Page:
Following the customer. How we can learn a thing or two from Alphabet and Meta
Bev White, CEO of Nash Squared, looks to the future of today's organisations and platform business. A version of this article appears on Computer Weekly.
It’s a staggering fact that up to half of the world’s largest companies will not exist in ten years.
Driven by digital, the world is moving at an increasing rate, and even if a company is highly profitable and successful right now, if it stays still, the chances are that customers will find other products, services or technologies that can satisfy their needs in the future.
This constantly changing focal point of how and where you can add value is now a permanent feature of the world.
Big tech platform expansion
The provision of a portfolio of products and services that can meet the changing needs of customers has been behind the remarkable growth of digital platform businesses – the tech giants like Meta and Alphabet. They both started out as one primary service (Facebook, Google) and then began to expand into other, related services, always with the view of keeping the customer central to what they do. It’s a model that can unlock significant opportunity and growth. For example, research from MIT Sloan found that digital platform companies were twice as profitable and were more than twice as valuable as their conventional counterparts.
Following the customer
This ability to ‘follow the customer’ and provide clients with relevant solutions across a connected portfolio of needs doesn’t need to be confined to ‘pure’ tech. It’s something we are adapting into our business model at Nash Squared – our new enterprise-wide brand name, launched today, for what was the Harvey Nash Group.
Like Meta and Alphabet, businesses often start out with one primary service – in our case, technology recruitment (Harvey Nash). Altogether, there are now six Nash Squared businesses that are linked in what they do through the theme of technology. We can provide people, technology, or people to advise on technology.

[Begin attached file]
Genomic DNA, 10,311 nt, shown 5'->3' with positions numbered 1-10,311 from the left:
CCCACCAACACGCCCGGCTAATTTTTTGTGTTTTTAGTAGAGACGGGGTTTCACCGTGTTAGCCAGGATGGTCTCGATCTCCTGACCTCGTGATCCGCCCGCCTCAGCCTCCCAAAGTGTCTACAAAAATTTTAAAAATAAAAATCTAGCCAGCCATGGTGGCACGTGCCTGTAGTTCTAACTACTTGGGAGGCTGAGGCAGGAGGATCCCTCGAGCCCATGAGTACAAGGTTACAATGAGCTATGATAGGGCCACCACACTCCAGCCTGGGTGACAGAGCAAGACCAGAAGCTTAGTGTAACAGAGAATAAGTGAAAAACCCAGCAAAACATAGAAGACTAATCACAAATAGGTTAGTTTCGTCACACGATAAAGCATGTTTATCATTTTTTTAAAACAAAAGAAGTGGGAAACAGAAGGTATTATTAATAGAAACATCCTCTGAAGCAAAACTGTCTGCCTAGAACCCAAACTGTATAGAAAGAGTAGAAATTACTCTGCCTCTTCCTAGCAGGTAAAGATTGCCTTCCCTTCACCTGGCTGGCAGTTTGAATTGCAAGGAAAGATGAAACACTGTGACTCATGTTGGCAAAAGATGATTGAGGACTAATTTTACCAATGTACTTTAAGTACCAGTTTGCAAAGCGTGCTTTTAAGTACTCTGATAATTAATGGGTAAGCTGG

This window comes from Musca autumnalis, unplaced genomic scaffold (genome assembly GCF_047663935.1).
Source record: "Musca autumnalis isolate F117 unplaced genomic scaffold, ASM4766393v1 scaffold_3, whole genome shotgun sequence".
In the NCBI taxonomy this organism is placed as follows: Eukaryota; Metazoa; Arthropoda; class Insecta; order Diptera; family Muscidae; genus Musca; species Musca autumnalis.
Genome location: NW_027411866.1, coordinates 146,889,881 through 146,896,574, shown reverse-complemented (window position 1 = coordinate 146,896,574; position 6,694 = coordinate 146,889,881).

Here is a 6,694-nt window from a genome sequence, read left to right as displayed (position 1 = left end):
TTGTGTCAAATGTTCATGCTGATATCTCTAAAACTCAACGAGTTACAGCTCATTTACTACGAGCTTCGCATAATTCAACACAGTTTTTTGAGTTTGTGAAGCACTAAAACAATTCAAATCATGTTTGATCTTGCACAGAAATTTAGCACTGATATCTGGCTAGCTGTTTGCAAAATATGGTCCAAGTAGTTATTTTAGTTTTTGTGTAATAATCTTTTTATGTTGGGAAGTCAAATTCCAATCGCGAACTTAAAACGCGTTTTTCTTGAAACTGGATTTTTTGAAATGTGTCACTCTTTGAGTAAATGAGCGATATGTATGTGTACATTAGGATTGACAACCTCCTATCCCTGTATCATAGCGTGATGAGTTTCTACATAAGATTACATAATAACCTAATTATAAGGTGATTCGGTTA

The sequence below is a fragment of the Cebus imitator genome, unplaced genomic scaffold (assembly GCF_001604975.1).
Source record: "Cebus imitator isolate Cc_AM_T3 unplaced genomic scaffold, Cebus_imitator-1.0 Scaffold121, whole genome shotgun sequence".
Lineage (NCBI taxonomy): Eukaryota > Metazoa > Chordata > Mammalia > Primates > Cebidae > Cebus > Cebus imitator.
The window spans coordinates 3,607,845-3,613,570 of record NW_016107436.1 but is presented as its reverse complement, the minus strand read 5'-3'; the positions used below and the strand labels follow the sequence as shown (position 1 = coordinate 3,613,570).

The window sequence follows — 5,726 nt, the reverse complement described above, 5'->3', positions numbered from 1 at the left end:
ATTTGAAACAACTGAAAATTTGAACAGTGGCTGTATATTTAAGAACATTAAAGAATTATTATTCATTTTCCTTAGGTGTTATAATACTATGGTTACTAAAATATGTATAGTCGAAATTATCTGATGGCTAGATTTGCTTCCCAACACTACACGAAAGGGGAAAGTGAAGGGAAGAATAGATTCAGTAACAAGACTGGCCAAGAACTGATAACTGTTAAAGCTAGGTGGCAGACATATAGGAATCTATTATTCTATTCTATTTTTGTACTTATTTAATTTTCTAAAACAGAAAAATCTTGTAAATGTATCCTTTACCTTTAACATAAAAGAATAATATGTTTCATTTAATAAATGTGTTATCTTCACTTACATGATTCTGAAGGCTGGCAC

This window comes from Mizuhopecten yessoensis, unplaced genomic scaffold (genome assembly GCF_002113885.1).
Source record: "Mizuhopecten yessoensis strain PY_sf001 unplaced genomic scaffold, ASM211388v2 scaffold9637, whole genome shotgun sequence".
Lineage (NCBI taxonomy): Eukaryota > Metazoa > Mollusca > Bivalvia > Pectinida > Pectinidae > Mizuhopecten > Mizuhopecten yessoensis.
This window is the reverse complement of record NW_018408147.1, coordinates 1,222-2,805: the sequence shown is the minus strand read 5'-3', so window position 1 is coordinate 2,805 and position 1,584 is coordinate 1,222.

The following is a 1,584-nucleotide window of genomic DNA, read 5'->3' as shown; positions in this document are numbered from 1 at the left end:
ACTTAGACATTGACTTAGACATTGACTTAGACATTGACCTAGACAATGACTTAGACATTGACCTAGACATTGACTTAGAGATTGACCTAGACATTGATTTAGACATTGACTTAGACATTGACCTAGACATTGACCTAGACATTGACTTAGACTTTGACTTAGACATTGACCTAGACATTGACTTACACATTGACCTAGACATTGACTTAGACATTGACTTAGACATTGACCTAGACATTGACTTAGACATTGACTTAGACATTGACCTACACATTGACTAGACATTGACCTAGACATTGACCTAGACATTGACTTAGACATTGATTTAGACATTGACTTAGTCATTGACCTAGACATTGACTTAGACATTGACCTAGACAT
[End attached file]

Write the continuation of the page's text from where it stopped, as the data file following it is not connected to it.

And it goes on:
For businesses in or connected to the technology sector, having the agility and nimbleness to match services to customers’ changing needs is essential. Cyber security, for example, has become a major area of need that is hampered by acute skills shortages – so we have developed a virtual CISO practice in response.
Through adopting this model and developing a platform of related services there is a greater opportunity for rapid growth. This is why we have an ambitious plan to more than double our headcount over the next five years, from 2,500 to over 6,000 people.
A culture of collaboration
Most important of all is to build a common culture and purpose amongst your teams, that is founded on collaboration in the interests of the customer. That culture comes through a myriad of things: communication from the top, good line management, and operational (and social) interaction. When staff feel that they belong to one uniting organisation then teamwork and collaboration will naturally build between the component parts.
The point you want to get to is where team members are not asking themselves, “How can I sell more of X to client Y?” but rather, “What issues and challenges is client Y trying to solve – and how can we help them from across the services in our businesses?” Collaboration between business teams – workshopping, brainstorming, activity planning – can then bring the best of each service line to create solutions really focused on individual clients.
More than the sum of the parts
A business that has a culture aligned to its clients’ needs and that can bring the power of its different brands into play to help meet them will achieve more success and grow faster than a mono-line organisation centred around just one capability.
I believe that this is one of the secrets behind the growth of the giant tech platforms. They know that when you work together to solve things, the power is exponentially higher. That is certainly our aim.
Whatever specific line your business is in, think about what ‘following the customer’ means for you. What are your customers’ lifecycles, what needs do they have and at what different stages – and how are you innovating to service those? Develop a portfolio that can flex and adapt to meet customer needs, and strengthen the coherence of your offerings by building collaborative work patterns amongst your teams. You may never achieve the extraordinary market penetration of an Alphabet or a Meta, but you could propel your business on a faster trajectory of growth.
Welcome to a growing trend of the future – leaving (and continuing) from a platform near you.